Can’t we at least agree on this?

No doubt about it, Americans are at each other’s throats, politically speaking. Some consider themselves Democrats, and most of them are not terribly fond of their party but absolutely can’t stand Republicans. Others call themselves Republicans, and most who do have no great love of their party either but are driven mad by Democrats.

Most numerous of all are the independents, who are turned off by both and refuse to wear either major party label. But even self-described independents tend to lean when it comes time to vote, reliably favoring one of the major parties. The thing is, these days they lean not toward what they like most but rather in the opposite direction of what they fear and hate.

Against this backdrop, it can be hard to see where to even start the search for common ground in America.

Part of the problem is that we’ve all been conditioned to think and talk about politics in ways that drive wedges between us and make us active participants in our own disempowerment. One secret to escaping the trap we’re in is to consciously and creatively work to change our political vocabulary, discarding words like “left” and “right” and “liberal” or “conservative” in favor of terms that could knit us together instead of tear us apart.

Another strategy worth giving a try is to steer conversations away from programs and policies and ideologies and toward discussions of what kind of society we want. We argue about things like food stamps and other forms of public assistance. One person sees a safety net, another sees a hammock. The argument accomplishes nothing except to further convince each that the other is evil.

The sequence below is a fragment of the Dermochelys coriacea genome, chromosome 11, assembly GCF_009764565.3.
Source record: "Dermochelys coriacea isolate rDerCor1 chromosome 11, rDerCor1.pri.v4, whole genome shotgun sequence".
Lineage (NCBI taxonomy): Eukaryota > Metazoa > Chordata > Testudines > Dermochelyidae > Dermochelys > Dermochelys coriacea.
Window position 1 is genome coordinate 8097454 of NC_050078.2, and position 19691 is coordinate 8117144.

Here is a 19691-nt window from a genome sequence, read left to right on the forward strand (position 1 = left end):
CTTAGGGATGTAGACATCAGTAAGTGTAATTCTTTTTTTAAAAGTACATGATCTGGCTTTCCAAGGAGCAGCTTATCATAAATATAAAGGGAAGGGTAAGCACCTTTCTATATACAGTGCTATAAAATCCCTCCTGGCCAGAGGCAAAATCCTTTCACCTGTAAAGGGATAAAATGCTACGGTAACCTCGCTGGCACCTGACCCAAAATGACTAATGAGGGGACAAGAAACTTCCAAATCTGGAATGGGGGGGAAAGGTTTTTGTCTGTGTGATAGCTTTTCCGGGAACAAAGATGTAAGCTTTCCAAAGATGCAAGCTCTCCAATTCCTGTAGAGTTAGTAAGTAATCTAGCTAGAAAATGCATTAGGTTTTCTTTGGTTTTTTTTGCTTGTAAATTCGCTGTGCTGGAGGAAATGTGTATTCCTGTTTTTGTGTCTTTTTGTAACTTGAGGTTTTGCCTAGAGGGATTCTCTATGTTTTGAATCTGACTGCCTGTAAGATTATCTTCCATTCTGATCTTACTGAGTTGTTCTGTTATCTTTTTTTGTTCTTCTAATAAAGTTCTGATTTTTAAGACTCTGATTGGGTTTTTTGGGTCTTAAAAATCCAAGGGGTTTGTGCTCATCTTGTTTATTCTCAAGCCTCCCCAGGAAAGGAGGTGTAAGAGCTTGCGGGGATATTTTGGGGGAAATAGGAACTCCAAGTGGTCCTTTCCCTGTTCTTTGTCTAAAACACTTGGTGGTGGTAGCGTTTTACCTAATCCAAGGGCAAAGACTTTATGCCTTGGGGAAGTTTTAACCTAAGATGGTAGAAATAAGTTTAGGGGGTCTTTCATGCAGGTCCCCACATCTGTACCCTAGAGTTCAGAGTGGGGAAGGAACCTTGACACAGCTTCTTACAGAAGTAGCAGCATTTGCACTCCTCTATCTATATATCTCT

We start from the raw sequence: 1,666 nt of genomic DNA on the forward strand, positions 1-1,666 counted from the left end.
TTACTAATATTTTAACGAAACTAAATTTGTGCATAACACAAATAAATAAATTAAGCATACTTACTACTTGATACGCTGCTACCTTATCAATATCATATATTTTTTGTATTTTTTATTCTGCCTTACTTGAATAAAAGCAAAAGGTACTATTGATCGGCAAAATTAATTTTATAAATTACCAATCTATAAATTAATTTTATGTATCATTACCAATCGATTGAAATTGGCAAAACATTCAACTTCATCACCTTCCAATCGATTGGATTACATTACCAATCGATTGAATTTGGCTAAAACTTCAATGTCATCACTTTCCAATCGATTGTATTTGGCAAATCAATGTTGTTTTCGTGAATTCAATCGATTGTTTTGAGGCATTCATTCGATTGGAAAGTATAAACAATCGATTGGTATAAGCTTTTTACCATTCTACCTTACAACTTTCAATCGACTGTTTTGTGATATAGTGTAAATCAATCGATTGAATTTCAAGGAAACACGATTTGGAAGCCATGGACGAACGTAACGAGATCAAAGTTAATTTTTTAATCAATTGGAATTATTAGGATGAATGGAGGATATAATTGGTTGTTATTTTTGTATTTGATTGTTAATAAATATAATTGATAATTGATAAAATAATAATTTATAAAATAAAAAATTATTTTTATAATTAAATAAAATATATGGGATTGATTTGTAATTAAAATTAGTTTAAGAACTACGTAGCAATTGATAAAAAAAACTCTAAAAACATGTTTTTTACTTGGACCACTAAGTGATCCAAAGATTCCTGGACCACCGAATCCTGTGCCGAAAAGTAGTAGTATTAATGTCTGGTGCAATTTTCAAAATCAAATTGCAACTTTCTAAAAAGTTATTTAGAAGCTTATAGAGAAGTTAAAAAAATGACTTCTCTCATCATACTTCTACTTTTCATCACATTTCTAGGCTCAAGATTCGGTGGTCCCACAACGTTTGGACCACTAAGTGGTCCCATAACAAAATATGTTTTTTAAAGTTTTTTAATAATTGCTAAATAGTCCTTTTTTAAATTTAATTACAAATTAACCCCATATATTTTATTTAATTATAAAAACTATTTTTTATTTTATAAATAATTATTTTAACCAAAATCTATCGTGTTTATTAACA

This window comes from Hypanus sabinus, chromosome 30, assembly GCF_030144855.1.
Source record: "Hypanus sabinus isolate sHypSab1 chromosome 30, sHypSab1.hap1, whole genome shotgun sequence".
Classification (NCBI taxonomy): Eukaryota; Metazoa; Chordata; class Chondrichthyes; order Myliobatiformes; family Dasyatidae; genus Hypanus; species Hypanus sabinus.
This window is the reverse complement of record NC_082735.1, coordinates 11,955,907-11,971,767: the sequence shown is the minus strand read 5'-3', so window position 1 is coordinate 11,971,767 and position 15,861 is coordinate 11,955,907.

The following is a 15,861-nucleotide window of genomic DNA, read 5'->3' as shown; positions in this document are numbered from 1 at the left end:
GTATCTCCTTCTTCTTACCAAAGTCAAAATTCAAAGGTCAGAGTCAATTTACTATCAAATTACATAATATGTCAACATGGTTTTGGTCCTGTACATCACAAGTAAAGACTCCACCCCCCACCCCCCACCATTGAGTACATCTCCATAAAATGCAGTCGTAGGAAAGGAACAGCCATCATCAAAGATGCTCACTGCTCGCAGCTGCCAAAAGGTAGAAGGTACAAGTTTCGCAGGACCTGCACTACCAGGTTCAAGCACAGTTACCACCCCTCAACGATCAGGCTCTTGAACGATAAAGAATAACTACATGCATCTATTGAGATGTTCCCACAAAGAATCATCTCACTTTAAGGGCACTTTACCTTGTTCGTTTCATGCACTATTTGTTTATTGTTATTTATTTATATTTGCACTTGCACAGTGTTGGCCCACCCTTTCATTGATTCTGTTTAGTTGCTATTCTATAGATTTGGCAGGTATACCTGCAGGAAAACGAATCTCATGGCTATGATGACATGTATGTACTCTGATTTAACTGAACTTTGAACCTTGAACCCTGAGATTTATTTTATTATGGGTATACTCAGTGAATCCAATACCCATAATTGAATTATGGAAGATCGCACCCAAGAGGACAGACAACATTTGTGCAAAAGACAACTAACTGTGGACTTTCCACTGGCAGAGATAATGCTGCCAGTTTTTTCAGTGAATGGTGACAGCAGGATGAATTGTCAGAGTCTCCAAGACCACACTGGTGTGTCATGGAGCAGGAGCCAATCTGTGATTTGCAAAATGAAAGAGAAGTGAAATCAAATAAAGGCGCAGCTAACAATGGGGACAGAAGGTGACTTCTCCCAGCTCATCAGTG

How about changing the conversation, focusing instead on how to create an economy where if you work you won’t be poor? Each side has no choice but to admit that we don’t currently have such an economy. That’s some common ground right there. Some more might be found once we start talking about how to build one.

Here are three goals for our country that are about right and wrong rather than left and right.

Create an economy that makes the term “working poor” disappear from our vocabulary. This is no small task. But if we can’t all agree that those who go to work every day should not go hungry or be unable to afford shelter, then what kind of nation do we have? Who are we as a people?

If we’re serious about reaching this goal, there are at least two others that need to be pursued too.

When most people in this country lived off the land, a high school diploma wasn’t essential to making a decent living. When most American workers moved to factories and offices, more schooling was needed. In this digital age and with the emergence of an increasingly global economy, living the American Dream depends on even more education and training. That being the case, there has to be a commitment to making education as affordable for our kids and grandkids as past generations made it for us. The education needed to be able to live the kind of life I wanted to live was remarkably inexpensive and readily attainable in my youth. Today’s young people are being buried under a mountain of debt to get what they need to make it in life. That’s not right.

And given the world we now live in, you can’t run a business or do most jobs or fully participate in American life without access to 21st Century information and communications technology. Every American needs it. Not every American has it. That reality challenges us to do what it takes to bring high-speed Internet and mobile phone service to every American doorstep.

We Americans always will have our disagreements. But let’s at least try to argue about how to reach goals we all can agree on.

Mike McCabe